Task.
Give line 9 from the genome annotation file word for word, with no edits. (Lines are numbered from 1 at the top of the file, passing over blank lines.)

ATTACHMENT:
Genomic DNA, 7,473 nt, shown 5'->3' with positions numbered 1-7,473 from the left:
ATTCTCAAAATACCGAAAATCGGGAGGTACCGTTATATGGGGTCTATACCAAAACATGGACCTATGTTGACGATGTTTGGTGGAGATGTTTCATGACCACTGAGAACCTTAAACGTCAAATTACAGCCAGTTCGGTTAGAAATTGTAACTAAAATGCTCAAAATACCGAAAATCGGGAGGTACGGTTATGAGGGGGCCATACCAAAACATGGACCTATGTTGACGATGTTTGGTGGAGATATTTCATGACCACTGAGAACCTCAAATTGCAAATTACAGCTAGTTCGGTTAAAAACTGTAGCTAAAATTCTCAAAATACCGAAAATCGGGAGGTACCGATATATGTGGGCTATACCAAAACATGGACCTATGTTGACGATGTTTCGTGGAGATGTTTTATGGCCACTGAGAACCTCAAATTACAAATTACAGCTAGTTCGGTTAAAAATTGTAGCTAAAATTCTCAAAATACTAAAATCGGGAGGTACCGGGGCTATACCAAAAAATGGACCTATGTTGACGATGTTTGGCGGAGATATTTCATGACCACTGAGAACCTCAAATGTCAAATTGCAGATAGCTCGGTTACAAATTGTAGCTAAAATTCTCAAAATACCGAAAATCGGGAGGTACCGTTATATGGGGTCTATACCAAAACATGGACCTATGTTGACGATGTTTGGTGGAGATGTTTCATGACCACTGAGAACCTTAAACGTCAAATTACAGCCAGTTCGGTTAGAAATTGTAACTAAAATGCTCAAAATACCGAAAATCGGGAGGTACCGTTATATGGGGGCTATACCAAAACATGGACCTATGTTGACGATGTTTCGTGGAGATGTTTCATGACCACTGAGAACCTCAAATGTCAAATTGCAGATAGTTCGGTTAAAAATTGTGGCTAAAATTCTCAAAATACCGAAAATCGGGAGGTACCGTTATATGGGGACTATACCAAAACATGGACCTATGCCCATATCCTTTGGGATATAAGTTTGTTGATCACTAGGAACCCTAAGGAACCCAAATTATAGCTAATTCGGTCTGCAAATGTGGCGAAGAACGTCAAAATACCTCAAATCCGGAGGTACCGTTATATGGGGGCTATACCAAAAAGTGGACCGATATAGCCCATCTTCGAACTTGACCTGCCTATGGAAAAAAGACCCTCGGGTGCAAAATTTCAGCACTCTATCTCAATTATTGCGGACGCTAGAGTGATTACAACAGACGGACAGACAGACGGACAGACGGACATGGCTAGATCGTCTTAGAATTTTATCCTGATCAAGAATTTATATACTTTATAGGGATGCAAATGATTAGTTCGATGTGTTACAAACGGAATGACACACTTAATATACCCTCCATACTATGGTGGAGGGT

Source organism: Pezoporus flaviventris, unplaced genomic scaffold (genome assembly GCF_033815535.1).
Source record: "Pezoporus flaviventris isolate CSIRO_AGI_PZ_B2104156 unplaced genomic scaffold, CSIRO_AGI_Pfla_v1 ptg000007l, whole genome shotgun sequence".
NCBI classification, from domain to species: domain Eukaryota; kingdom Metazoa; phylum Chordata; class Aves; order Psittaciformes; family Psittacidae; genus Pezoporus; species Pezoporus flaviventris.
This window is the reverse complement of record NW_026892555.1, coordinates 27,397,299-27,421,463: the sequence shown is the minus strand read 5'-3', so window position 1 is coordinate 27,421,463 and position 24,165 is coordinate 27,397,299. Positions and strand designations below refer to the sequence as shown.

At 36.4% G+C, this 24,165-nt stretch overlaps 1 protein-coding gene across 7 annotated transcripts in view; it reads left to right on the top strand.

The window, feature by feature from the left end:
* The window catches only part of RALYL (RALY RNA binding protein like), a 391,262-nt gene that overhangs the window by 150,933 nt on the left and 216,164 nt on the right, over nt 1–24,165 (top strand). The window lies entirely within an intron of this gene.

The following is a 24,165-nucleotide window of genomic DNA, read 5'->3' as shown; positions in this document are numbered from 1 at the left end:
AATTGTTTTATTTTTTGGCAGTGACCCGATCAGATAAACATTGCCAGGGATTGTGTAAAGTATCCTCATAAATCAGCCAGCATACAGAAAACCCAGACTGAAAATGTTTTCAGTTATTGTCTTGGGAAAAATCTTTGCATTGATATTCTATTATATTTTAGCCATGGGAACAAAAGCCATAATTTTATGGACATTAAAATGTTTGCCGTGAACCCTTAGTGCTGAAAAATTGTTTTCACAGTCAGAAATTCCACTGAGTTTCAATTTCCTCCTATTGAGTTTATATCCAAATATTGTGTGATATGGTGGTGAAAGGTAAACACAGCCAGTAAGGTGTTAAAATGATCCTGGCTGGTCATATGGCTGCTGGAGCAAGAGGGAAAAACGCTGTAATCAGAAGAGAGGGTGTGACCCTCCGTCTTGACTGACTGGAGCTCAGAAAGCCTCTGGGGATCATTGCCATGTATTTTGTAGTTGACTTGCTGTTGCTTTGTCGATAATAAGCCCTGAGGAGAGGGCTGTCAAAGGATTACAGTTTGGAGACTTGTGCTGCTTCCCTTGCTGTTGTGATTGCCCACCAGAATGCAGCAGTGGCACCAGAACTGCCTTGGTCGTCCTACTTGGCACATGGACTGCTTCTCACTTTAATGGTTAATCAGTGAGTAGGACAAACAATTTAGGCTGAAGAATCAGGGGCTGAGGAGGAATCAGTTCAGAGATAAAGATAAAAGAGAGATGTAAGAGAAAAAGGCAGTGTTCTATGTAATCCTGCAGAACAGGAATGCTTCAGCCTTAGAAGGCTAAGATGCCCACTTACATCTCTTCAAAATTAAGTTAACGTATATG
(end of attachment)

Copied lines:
* The window catches only part of RALYL (RALY RNA binding protein like), a 391,262-nt gene that overhangs the window by 150,933 nt on the left and 216,164 nt on the right, over nt 1–24,165 (top strand). The window lies entirely within an intron of this gene.